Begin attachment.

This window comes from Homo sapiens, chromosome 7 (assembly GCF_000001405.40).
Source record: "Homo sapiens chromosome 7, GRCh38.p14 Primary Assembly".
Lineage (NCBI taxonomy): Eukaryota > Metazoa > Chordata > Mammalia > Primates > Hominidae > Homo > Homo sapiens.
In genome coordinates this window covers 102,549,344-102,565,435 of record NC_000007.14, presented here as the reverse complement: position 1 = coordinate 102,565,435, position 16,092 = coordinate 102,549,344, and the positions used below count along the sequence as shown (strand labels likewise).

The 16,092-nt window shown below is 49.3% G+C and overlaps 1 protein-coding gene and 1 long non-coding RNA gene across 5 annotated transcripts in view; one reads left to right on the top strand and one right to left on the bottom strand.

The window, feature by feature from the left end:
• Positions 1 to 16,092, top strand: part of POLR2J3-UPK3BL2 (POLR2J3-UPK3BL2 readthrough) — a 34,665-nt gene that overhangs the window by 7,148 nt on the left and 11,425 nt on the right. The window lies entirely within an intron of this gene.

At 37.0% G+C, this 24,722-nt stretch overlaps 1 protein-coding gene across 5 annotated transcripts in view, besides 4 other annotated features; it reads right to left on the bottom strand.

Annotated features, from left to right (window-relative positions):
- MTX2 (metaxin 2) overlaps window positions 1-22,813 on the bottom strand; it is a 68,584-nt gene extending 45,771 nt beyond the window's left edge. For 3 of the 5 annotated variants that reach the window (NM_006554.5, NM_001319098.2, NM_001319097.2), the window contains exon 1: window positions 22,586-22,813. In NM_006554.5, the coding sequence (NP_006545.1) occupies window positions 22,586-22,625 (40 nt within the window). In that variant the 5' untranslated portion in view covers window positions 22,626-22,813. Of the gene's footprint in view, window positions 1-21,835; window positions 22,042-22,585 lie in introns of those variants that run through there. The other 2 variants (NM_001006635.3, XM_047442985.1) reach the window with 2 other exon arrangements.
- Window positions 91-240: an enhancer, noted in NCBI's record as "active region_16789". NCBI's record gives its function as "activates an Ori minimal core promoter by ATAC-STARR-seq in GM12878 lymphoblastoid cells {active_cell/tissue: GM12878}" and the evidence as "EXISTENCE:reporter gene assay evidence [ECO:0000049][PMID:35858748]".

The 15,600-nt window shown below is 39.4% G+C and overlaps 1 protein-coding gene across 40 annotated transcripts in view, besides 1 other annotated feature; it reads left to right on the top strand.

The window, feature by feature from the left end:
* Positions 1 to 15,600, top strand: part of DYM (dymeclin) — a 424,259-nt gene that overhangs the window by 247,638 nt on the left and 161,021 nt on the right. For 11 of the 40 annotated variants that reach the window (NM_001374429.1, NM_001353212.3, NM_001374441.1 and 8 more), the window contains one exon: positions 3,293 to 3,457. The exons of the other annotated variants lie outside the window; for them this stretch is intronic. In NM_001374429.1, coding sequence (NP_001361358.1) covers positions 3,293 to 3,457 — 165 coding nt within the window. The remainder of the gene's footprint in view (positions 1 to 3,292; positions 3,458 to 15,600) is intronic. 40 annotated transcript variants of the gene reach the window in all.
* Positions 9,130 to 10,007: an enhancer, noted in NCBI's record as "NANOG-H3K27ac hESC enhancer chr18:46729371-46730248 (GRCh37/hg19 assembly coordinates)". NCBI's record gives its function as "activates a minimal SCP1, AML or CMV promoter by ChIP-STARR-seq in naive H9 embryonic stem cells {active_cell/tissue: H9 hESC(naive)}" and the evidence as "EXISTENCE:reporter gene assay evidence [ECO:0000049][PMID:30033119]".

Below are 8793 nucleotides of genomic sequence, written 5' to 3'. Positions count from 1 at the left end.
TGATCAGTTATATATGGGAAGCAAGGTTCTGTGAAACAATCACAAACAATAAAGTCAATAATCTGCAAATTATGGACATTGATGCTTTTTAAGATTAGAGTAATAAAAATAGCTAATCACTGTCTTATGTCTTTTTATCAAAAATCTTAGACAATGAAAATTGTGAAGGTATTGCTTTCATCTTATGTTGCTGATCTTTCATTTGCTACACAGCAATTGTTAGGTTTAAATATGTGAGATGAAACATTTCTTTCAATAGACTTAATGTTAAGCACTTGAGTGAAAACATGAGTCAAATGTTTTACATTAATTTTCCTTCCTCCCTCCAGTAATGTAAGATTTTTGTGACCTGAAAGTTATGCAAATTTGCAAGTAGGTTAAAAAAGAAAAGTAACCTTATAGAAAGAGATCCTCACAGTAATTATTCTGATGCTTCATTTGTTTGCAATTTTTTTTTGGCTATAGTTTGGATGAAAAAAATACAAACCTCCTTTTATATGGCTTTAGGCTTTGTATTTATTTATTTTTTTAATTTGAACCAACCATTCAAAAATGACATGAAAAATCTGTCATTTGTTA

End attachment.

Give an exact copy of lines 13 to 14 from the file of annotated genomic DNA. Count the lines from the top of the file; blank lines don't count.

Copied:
The window, feature by feature from the left end:
* Positions 1 to 15,600, top strand: part of DYM (dymeclin) — a 424,259-nt gene that overhangs the window by 247,638 nt on the left and 161,021 nt on the right. For 11 of the 40 annotated variants that reach the window (NM_001374429.1, NM_001353212.3, NM_001374441.1 and 8 more), the window contains one exon: positions 3,293 to 3,457. The exons of the other annotated variants lie outside the window; for them this stretch is intronic. In NM_001374429.1, coding sequence (NP_001361358.1) covers positions 3,293 to 3,457 — 165 coding nt within the window. The remainder of the gene's footprint in view (positions 1 to 3,292; positions 3,458 to 15,600) is intronic. 40 annotated transcript variants of the gene reach the window in all.